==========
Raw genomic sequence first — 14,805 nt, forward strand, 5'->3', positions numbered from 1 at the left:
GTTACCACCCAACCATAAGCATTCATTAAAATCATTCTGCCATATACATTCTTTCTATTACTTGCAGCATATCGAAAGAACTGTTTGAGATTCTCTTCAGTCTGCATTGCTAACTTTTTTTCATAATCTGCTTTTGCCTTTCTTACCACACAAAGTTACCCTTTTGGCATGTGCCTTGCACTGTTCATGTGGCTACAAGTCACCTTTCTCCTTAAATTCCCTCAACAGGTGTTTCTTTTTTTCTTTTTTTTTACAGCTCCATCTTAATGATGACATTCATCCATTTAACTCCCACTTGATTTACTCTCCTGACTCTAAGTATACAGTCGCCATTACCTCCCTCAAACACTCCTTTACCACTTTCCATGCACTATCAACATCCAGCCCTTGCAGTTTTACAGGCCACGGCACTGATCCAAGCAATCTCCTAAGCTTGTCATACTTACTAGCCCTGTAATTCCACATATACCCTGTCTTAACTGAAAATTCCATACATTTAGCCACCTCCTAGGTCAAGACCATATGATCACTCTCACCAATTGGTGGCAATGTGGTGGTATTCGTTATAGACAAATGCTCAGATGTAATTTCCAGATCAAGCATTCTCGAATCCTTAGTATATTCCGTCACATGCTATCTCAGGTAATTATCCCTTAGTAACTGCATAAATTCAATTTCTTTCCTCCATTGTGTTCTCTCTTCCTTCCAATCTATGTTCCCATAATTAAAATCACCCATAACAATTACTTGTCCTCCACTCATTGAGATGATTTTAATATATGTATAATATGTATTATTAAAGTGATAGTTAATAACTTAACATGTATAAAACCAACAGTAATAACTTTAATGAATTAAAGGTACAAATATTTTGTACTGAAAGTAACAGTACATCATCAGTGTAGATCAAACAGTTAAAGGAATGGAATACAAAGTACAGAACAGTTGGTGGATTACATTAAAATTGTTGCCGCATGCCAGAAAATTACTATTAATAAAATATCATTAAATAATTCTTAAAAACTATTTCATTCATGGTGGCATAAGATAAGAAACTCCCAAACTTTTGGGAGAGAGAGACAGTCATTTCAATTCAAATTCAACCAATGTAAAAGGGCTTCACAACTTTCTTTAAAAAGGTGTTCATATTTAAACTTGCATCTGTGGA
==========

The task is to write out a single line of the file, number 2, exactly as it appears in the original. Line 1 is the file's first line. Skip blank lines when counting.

GTTACCACCCAACCATAAGCATTCATTAAAATCATTCTGCCATATACATTCTTTCTATTACTTGCAGCATATCGAAAGAACTGTTTGAGATTCTCTTCAGTCTGCATTGCTAACTTTTTTTCATAATCTGCTTTTGCCTTTCTTACCACACAAAGTTACCCTTTTGGCATGTGCCTTGCACTGTTCATGTGGCTACAAGTCACCTTTCTCCTTAAATTCCCTCAACAGGTGTTTCTTTTTTTCTTTTTTTTTACAGCTCCATCTTAATGATGACATTCATCCATTTAACTCCCACTTGATTTACTCTCCTGACTCTAAGTATACAGTCGCCATTACCTCCCTCAAACACTCCTTTACCACTTTCCATGCACTATCAACATCCAGCCCTTGCAGTTTTACAGGCCACGGCACTGATCCAAGCAATCTCCTAAGCTTGTCATACTTACTAGCCCTGTAATTCCACATATACCCTGTCTTAACTGAAAATTCCATACATTTAGCCACCTCCTAGGTCAAGACCATATGATCACTCTCACCAATTGGTGGCAATGTGGTGGTATTCGTTATAGACAAATGCTCAGATGTAATTTCCAGATCAAGCATTCTCGAATCCTTAGTATATTCCGTCACATGCTATCTCAGGTAATTATCCCTTAGTAACTGCATAAATTCAATTTCTTTCCTCCATTGTGTTCTCTCTTCCTTCCAATCTATGTTCCCATAATTAAAATCACCCATAACAATTACTTGTCCTCCACTCATTGAGATGATTTTAATATATGTATAATATGTATTATTAAAGTGATAGTTAATAACTTAACATGTATAAAACCAACAGTAATAACTTTAATGAATTAAAGGTACAAATATTTTGTACTGAAAGTAACAGTACATCATCAGTGTAGATCAAACAGTTAAAGGAATGGAATACAAAGTACAGAACAGTTGGTGGATTACATTAAAATTGTTGCCGCATGCCAGAAAATTACTATTAATAAAATATCATTAAATAATTCTTAAAAACTATTTCATTCATGGTGGCATAAGATAAGAAACTCCCAAACTTTTGGGAGAGAGAGACAGTCATTTCAATTCAAATTCAACCAATGTAAAAGGGCTTCACAACTTTCTTTAAAAAGGTGTTCATATTTAAACTTGCATCTGTGGA